Pub. date: 2005 | Online Pub. Date: September 15, 2007 | DOI: 10.4135/9781412950565 | Print ISBN: 9780761928201 | Online ISBN: 9781412950565| Publisher:SAGE Publications, Inc.About this encyclopedia
Immigrant Families, European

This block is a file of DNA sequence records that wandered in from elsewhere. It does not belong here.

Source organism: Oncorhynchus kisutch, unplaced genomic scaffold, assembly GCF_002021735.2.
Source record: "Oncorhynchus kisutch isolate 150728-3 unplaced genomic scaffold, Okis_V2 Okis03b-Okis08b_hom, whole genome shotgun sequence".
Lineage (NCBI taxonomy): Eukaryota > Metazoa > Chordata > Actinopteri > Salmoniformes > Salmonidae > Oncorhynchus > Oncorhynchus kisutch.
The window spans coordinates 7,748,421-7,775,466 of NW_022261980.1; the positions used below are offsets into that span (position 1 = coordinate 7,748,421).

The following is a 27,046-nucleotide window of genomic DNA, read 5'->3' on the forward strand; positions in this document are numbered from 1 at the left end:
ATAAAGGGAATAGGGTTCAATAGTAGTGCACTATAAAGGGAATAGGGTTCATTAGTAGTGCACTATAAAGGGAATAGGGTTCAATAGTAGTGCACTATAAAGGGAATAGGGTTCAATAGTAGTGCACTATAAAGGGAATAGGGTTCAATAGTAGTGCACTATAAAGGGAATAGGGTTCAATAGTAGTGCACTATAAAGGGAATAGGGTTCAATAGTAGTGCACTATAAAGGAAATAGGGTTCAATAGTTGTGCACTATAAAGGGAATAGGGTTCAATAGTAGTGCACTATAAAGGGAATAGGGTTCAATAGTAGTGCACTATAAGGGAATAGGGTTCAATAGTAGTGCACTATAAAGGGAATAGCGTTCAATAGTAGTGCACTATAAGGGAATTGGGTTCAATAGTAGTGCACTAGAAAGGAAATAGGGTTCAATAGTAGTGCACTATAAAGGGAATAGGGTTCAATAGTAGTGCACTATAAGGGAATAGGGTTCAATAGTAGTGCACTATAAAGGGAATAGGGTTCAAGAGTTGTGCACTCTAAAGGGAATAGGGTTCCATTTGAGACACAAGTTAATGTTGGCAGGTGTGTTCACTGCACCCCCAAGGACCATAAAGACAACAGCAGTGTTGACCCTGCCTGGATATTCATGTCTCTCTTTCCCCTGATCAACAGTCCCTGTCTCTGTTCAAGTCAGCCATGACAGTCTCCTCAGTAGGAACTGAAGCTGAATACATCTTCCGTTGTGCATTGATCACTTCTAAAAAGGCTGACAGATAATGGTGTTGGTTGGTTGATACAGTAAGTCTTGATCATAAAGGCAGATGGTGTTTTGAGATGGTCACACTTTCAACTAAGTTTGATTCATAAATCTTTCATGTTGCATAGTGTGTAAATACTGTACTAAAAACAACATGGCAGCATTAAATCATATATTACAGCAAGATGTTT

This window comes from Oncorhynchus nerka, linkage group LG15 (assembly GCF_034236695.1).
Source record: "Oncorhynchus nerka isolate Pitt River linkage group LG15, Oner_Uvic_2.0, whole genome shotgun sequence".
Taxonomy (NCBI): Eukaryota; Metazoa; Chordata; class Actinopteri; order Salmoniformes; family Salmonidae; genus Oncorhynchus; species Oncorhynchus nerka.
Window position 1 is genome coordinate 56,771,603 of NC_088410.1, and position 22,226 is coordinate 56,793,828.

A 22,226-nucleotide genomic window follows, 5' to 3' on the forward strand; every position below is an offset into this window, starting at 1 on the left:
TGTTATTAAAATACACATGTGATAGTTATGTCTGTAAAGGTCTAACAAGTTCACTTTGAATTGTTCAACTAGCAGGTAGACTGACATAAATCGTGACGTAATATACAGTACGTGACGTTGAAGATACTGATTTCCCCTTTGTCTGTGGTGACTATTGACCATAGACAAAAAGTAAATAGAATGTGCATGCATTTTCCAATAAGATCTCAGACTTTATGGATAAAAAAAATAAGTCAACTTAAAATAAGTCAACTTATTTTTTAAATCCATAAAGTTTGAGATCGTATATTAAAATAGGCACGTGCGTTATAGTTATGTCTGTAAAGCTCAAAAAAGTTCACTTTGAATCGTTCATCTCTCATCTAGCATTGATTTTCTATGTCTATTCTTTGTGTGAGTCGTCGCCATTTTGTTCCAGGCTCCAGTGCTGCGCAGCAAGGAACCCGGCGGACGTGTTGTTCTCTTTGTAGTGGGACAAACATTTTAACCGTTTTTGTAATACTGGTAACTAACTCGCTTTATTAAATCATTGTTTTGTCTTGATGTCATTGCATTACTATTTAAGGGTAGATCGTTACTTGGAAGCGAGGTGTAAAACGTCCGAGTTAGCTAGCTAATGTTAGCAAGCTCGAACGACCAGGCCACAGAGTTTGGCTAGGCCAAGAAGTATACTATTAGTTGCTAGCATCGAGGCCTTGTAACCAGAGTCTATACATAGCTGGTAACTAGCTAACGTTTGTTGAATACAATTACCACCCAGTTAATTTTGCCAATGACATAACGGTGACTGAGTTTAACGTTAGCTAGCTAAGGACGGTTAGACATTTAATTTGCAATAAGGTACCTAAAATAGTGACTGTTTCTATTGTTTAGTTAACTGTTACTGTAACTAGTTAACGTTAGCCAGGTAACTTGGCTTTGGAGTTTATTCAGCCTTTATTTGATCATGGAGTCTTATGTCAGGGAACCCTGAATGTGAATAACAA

Descendants of immigrants from Europe whose ancestors came to permanently resettle in North America compose the greatest proportion of the population in the United States today. Although they are no longer the largest immigrant group, European immigration continues to this day, and immigrants face acculturation and adaptation challenges that are both similar and distinct from those faced by other immigrant groups. Early in the history of the United States, large numbers of Europeans immigrated to resettle in the New World. Much of this migration was prompted by a search for a better life and escape from persecution and famine. In fact, by today's definition, many of those early immigrants, such as the Pilgrims, who were escaping religious persecution, may be considered “refugees.” In the 19th century, a greater diversity of Europeans were immigrating to the United States. While the contrast is frequently drawn between voluntary economic immigrants and refugees who ...